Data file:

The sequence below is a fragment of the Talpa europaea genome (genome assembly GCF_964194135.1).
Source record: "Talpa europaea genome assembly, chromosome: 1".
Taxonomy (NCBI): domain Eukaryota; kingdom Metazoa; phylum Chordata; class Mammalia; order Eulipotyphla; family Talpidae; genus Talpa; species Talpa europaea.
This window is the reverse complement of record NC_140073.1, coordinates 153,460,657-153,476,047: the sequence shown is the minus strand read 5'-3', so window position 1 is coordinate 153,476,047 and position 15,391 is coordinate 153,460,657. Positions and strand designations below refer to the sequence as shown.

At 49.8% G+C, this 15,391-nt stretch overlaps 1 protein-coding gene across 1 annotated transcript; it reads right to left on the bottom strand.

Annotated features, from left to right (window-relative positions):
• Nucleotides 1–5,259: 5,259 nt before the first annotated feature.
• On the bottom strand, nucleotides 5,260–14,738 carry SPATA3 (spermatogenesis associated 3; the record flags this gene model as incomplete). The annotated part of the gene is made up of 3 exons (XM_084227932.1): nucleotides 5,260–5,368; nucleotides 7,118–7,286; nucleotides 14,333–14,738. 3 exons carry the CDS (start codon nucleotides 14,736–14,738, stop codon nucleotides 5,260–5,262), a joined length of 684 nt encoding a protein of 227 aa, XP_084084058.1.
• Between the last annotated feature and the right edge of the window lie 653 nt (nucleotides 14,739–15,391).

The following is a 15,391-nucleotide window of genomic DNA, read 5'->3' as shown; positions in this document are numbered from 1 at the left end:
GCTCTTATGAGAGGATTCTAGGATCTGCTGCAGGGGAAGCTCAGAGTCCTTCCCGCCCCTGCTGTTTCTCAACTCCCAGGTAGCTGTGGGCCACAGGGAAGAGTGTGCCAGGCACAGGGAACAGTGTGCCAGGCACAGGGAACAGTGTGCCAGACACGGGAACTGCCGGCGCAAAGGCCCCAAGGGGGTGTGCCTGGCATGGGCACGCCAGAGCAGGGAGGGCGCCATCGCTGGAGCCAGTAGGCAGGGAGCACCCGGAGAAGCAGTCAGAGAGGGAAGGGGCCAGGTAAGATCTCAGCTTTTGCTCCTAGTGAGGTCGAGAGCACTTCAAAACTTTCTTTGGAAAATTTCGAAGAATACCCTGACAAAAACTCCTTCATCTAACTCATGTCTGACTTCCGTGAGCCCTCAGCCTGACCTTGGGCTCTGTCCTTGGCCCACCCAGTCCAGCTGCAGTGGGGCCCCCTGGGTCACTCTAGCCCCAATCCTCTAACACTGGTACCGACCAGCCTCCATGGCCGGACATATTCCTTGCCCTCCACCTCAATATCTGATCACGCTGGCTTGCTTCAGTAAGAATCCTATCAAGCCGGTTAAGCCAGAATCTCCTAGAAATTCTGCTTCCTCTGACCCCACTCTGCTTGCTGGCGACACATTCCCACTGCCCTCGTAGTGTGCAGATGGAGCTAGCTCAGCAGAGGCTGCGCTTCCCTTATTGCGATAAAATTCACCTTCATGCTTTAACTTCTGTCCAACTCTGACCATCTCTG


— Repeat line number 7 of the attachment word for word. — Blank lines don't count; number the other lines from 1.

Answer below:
• Nucleotides 1–5,259: 5,259 nt before the first annotated feature.